Efforts to reform Guyana’s National Payment Systems, which commenced more than four years ago, will soon be supported by legislation.
The legislation primarily seeks to address an existing and outdated system that falls short of meeting the needs of the economy and financial markets.
The National Assembly on Friday debated the National Payment System Bill which makes provision for ensuring there is efficient, safe and sound means to conduct transactions and transfer funds.
Minister of Finance Winston Jordan presented the Bill and said Guyana needed to move ahead with its vision and strategies of building a robust, safe, sound, efficient and inclusive National Payment System (NPS) that meets the current and future needs of the economy.
Jordan said when compared to financial systems around the region Guyana was in fact “playing catchup” but he welcomed the Bill which supports financial activity and financial sector development, advances the use of electronic payments and contribute to financial risk mitigation.
This Bill seeks to introduce legislation for the establishment, regulation and oversight of a National Payments System and provides for the establishment of the National Payments System Council.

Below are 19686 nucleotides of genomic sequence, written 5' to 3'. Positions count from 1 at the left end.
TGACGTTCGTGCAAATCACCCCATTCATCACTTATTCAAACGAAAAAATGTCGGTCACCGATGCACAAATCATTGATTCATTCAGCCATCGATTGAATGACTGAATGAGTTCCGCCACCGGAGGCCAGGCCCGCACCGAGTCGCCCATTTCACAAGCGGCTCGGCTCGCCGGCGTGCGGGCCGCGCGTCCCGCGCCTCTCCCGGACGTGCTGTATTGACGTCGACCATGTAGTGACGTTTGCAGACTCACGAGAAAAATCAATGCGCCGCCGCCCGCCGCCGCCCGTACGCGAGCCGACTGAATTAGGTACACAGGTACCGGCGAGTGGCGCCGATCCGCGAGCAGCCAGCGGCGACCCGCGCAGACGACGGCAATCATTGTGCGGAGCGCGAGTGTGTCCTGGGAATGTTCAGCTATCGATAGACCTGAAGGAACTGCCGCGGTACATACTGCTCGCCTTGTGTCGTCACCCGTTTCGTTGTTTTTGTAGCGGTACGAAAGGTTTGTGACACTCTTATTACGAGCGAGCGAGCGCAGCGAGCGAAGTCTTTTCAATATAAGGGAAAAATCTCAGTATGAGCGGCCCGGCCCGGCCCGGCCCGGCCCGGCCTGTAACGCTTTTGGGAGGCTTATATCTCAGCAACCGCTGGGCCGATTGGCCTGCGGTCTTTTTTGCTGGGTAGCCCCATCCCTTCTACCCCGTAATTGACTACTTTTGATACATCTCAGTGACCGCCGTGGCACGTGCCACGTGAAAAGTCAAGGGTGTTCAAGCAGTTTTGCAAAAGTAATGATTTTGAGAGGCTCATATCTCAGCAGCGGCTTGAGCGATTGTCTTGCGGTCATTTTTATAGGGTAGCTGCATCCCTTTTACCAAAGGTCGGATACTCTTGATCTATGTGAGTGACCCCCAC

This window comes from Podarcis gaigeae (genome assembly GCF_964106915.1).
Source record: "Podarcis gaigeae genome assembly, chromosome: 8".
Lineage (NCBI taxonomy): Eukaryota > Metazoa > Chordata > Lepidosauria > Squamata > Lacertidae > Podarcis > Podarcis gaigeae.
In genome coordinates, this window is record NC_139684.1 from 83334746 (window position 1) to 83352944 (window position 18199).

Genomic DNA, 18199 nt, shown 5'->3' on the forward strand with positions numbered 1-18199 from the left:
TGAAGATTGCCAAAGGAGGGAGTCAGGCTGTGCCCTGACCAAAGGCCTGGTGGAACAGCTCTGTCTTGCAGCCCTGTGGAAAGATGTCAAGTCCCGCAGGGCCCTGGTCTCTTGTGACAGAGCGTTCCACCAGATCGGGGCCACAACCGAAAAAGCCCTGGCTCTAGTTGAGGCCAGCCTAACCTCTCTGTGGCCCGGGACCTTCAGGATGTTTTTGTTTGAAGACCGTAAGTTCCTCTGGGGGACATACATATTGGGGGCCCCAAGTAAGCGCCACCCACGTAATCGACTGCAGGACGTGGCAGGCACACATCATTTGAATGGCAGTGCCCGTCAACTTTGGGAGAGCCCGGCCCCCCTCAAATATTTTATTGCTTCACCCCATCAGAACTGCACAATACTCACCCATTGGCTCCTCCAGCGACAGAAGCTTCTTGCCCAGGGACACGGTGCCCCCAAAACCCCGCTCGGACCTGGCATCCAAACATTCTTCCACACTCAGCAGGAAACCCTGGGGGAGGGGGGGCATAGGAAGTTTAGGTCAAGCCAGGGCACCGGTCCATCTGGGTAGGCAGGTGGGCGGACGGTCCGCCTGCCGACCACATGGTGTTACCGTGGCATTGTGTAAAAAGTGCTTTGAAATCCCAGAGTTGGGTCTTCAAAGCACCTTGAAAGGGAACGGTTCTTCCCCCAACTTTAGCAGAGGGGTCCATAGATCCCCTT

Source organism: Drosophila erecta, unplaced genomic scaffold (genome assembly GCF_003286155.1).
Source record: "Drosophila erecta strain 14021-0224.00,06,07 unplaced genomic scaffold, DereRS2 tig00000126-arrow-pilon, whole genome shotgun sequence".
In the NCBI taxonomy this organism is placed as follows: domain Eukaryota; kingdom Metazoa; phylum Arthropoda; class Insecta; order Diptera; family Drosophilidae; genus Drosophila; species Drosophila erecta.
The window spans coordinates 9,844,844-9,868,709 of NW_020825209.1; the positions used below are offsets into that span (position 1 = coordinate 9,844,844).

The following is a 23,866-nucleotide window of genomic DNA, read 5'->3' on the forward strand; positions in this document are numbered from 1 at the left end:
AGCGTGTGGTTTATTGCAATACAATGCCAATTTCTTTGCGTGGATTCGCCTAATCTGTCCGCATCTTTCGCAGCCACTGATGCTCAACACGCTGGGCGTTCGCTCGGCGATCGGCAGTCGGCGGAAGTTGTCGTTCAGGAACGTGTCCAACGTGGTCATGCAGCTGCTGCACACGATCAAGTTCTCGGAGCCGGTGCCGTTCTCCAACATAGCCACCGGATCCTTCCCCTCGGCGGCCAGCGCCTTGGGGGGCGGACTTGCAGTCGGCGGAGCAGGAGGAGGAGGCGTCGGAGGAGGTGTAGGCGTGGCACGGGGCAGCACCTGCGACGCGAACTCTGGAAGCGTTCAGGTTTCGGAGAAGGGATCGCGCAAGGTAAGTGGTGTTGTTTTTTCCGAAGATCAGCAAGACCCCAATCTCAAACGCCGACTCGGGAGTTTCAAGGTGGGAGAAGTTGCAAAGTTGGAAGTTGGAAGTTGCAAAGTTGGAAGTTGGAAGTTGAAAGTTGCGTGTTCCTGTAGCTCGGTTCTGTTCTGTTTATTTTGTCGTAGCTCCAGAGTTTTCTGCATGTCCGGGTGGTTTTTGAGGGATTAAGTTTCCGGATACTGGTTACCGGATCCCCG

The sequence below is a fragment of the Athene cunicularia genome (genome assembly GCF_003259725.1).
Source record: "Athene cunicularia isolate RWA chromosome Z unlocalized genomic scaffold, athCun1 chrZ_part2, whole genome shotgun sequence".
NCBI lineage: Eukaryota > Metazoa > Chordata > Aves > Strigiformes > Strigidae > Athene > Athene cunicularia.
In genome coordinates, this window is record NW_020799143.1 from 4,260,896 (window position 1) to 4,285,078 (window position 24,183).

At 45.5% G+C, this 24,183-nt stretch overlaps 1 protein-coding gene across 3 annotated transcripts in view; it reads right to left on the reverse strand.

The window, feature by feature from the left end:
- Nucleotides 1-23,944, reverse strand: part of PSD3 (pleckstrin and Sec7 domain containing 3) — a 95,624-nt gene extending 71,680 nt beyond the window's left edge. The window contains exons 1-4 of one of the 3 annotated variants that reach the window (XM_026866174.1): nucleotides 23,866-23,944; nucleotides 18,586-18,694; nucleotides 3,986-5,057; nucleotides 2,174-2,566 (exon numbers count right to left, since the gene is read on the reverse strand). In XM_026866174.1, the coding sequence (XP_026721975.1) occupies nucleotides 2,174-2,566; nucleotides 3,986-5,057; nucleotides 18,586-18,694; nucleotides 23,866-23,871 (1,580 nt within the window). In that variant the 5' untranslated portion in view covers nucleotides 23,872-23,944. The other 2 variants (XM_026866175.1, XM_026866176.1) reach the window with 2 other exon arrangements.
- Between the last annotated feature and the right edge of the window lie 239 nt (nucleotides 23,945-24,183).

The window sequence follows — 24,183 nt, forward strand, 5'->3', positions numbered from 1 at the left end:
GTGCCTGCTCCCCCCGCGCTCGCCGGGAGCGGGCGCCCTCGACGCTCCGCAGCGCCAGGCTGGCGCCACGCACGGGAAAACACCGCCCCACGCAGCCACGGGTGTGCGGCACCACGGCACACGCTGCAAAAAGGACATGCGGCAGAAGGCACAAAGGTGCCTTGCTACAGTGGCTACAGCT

It sets out the general powers and duties of the National Payments System Council. It also lays out the operational role of the Bank of Guyana in relation to the National Payments System Council.
According to Jordan’s executive summary, the Bill provides for the licensing of payment service providers and systems operators.
The Bank is also given the power to impose individual conditions for the operation of systems and the provision of services, ask for information, and agree with the individual operator or payments service provider on limitations in the activity or specific protective measures or impose sanctions and withdraw the relevant licence.
“It provides for the on-going oversight by the Bank…. These include the power to audit, have access to all records and information, examine and inspect where necessary for the oversight of systems and payment service providers.”
The Bill also provides for consumer protection. Clause 29 includes provisions for the transparency of fees charged by a payment service provider. While Clause 30 provides that payment service providers should disclose the terms and conditions of a payment service in a manner clearly understood by the consumer, at the time the consumer contracts for the payment service. Clause 31 sets out the complaint procedure.
Opposition MP Nigel Dharamlall opened the debate for the Opposition side and took credit for the introduction of the NPS which he said commenced during the PPP’s term in office.
Although he said the Minister was just implementing a piece of legislation that the PPP began working on, he had several criticisms of the Bill and the powers it gives to agencies to ensure that the system works and is not abused.